Mother’s Day arrives once a year, often with an armload of flowers. But when you order online, all you have to go by is a photo. Consumer Reports set out to find out whether what you see is what you’ll get.
Deceptive advertising generally violates the law, but regulators can’t monitor everything. So it’s up to shoppers to read the fine print. Especially, Consumer Reports cautions when they see certain advertising terms.
Glitzy ads of luxury cruises often feature the indulgences. They skip the less glamorous story of being sick at sea, and the limited treatment options available. When the Norovirus tore through a cruise ship in January, more than 600 passengers were struck. Now imagine yourself days from the nearest port, on a ship without diagnostic equipment like an MRI machine, a blood bank or even specialty doctors.
Got an old computer stashed in a storage room? Or an ancient cell phone junked in a kitchen drawer? Just in time for Earth Day, Consumer Reports ShopSmart magazine has some advice on what to do with old electronics and maybe make money in the process.
With spring cleaning just around the corner, you may be vowing to straighten out your messy closets. Plenty of do-it-yourself kits promise to provide the rods, shelves, and drawers you need to turn chaos into order. Consumer Reports tested 5 closet organizers, priced from under $100 to more than $500.
Smart phone thefts are way up. Based on a just-released survey, Consumer Reports estimates the number of stolen phones nearly doubled in the past year to 3.1 million. And more than a million smart phones were lost and never recovered.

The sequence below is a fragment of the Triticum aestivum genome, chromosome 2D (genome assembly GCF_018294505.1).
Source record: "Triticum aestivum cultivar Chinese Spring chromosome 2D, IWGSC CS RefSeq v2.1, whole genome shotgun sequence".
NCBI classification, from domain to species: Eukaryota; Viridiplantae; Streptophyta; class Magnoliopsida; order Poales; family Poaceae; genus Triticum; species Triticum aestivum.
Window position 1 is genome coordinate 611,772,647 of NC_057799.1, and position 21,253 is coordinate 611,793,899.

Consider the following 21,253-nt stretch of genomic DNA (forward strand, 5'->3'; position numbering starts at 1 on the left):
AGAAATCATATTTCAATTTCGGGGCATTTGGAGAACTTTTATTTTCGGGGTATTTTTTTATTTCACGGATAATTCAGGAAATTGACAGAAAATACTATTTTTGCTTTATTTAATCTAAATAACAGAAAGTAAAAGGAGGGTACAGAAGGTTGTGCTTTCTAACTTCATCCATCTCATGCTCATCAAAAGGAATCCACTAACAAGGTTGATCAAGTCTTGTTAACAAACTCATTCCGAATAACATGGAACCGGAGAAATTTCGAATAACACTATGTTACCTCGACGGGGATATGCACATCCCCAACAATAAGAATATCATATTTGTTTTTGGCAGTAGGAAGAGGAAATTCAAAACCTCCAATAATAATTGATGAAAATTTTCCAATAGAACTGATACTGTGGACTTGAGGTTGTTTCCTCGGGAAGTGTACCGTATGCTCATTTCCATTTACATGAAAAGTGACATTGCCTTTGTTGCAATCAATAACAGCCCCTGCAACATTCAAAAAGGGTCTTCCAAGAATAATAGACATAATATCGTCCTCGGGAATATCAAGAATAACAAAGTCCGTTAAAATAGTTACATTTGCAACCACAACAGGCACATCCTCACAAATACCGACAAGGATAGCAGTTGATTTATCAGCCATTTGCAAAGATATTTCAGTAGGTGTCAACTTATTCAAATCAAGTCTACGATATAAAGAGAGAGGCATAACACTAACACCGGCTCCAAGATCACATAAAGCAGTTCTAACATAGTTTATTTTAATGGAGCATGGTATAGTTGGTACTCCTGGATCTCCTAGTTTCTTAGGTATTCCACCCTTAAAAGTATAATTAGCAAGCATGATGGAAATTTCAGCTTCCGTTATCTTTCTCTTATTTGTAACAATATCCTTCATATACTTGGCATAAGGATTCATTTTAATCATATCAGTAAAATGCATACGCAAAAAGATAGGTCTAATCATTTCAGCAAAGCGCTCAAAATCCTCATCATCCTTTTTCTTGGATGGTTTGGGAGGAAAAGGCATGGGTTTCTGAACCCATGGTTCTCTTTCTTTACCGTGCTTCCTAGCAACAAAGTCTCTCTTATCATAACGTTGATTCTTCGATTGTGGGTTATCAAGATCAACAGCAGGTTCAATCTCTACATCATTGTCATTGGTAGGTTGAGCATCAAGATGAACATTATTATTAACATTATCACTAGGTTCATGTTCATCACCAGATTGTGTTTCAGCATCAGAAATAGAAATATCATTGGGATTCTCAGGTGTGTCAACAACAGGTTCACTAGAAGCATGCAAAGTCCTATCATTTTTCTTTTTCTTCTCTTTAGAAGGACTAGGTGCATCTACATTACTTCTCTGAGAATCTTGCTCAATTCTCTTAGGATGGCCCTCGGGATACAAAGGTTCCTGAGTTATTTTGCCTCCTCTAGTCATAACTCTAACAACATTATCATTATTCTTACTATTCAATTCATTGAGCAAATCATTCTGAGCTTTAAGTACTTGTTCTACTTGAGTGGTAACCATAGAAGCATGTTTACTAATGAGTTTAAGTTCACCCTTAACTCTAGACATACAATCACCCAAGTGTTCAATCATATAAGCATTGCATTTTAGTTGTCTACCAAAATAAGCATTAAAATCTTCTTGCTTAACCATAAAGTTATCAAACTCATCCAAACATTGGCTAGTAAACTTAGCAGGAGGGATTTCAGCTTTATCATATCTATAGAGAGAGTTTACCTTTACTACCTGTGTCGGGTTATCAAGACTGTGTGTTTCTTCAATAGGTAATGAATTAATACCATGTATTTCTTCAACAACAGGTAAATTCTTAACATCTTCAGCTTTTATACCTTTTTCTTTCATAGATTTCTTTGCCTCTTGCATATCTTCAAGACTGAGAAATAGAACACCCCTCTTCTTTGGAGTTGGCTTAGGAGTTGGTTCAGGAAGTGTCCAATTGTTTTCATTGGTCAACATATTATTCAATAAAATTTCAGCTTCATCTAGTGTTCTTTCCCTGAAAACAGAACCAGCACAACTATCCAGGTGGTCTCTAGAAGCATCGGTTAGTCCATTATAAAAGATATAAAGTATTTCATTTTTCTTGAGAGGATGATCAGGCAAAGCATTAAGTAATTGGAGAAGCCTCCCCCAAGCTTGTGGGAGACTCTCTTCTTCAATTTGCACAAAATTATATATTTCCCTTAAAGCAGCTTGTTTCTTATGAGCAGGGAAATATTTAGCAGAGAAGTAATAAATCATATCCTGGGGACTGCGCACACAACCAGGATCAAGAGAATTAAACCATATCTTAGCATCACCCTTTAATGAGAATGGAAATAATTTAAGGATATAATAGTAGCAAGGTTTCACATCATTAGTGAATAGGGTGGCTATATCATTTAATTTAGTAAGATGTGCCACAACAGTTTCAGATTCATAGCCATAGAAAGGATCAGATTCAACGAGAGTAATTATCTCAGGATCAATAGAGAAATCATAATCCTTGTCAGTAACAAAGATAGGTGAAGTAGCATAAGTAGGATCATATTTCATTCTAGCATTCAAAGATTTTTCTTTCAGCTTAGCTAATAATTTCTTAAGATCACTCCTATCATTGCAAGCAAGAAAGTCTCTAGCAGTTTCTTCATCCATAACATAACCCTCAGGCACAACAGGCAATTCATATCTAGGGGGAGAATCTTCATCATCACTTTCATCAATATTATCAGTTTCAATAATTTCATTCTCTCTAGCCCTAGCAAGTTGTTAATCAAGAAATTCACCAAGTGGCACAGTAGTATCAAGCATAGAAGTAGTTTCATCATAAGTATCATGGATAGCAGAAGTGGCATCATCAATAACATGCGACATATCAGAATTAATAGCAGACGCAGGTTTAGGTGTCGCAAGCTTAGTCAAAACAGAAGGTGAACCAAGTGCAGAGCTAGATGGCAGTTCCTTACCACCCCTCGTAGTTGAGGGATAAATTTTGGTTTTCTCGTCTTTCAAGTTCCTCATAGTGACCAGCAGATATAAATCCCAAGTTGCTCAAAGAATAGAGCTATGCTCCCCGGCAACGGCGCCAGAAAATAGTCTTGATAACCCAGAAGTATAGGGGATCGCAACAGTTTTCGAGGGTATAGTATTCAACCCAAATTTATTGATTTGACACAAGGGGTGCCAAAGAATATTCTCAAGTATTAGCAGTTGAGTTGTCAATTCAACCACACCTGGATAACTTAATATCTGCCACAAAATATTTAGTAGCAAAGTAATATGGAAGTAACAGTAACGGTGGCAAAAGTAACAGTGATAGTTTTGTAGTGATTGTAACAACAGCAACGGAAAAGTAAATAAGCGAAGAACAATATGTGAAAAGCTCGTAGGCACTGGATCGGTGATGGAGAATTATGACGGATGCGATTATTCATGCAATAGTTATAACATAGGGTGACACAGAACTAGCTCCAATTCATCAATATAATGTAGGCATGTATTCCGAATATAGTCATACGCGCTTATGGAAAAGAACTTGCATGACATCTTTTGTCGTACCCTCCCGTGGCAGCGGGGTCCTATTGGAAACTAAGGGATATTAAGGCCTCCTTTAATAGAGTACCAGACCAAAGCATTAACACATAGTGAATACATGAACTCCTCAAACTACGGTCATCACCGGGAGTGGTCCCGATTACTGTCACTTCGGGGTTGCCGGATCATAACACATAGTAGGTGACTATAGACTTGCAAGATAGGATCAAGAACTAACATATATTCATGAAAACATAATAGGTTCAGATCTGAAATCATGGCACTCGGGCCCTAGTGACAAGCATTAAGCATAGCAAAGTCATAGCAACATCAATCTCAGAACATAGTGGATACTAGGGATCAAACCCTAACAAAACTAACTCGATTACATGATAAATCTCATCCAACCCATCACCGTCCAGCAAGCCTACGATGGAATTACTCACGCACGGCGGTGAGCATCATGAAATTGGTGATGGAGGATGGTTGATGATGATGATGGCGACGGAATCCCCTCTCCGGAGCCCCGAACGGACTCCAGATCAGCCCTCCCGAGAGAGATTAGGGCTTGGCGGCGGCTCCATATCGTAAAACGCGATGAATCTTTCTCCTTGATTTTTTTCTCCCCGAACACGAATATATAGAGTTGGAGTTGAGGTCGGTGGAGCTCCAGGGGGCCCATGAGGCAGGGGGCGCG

Consumer Reports says beware of vacation rental scams that can pack a very nasty surprise. Criminals are hacking into the email accounts of owners of rental properties, and defrauding renters out of a lot of money.
Feeding a hungry baby isn’t always a picnic, but it shouldn’t be dangerous. A recent study in Clinical Pediatrics reports an alarming number of children suffer injuries from high chair accidents. More than 9,400 children a year, come into the emergency room with high-chair related injuries. That’s an average of one child every hour.
Consumer Reports has pulled its recommendation from three midsize SUVs, after their poor performance in a new crash test conducted by the Insurance Institute for Highway Safety.
When a storm slams through your front door, the damages you suffer are often determined by fate. But how easily you can pick up the pieces may be determined by your home insurer.